“We are what we repeatedly do. Excellence, then, is not an act, but a habit.”
We all get lazy from time to time. I know I’m guilty of more than my fair share of laziness.
With that being said, I’ve been striving to stop myself from being lazy.
Well, maybe not completely, I still have bouts of being glued to the sofa, with no energy or incentive to do anything. But at least I’ve been striving to stop myself from being lazy when it counts.
Ironically, I’ve recently realized that every moment counts.
Every moment is important, as is everything we do. Everything.
I started to grasp the enormity of this idea this summer, while working as a ranger in a national park in the north-east of Iceland.
Now, the job of a ranger is interesting, fulfilling, and varied in many ways, but there are also plenty of chores. Plenty of work that needs to be done where you can’t help but thing “can’t someone else do it?”.
Bear in mind that an Icelandic ranger is a whole different creature from the stereotypical armed U.S. Park ranger with a hat.
In Iceland, rangers are certainly guarding and protecting natural reserves, but we also take care of all maintenance in the park, information centers, and campsites.
That means I’m mopping floors, picking up trash, working the cash register and scrubbing fecal matter off toilet seats that should have been replaced decades ago.
Nobody likes cleaning toilets. Well, maybe someone does, but it’s certainly not my favorite activity.
I’ve worked as a ranger for seven summers, and up until now, when it came to the grunt work of hauling trash and cleaning grime off bathroom walls, I would half-ass it.
I would do it poorly, as fast as I could, often leaving the situation just barely better that it was before.
I’m not really sure what changed this.
This summer, it just clicked. The idea that “the way you do anything is the way you do everything“.
I realized that half-assing anything meant half-assing life. And I couldn’t have that.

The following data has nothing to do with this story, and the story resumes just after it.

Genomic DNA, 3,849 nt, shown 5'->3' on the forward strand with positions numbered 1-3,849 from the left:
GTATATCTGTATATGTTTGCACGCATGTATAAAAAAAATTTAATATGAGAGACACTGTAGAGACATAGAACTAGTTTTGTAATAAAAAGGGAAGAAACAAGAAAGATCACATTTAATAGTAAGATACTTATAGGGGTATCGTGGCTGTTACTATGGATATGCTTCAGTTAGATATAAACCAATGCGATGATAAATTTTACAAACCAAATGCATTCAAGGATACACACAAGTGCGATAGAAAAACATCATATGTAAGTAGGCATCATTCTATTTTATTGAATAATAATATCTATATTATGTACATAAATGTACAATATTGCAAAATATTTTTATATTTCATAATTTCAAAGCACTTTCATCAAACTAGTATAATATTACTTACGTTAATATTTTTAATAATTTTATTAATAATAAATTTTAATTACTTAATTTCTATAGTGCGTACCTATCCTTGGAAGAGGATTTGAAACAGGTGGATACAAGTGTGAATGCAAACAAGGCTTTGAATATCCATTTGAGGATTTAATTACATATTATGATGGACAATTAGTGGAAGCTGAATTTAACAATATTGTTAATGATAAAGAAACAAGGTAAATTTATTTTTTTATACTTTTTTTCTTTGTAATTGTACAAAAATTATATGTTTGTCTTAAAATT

So I scrubbed like I’ve never scrubbed before. I left the toilet seats so clean that I could see my reflection in them. I picked up all trash I laid eyes on. The park was squeaky clean whenever I was around.
I didn’t stop there. I decided to practice excellence in all areas. When I had rude customers, I swallowed my pride and compromised with them. When people did stupid things, I still treated them with respect.
I came in on time, every single day.
I used to regularly get tired and lazy before, and just call in sick when I didn’t feel like working. Well, I didn’t take one sick day this summer.
I started building a habit of excellence.
I’ve kept it up after I started school. I come to class on time. I come in every day. I do everything I’m required to do, and I strive to do it well.
I’ve seen how deciding to be excellent at the chores I enjoy the least, I start doing better at the things I feel are most important.
I think excellence can become a habit. In fact I’m sure of it. We’re not born disciplined, we develop discipline. With every single act of disciplined excellence, we become more disciplined, and our lives become more excellent.
This is a call to all of you lazy bums out there (myself included) to get off your backside and do what needs to be done, and to do it well.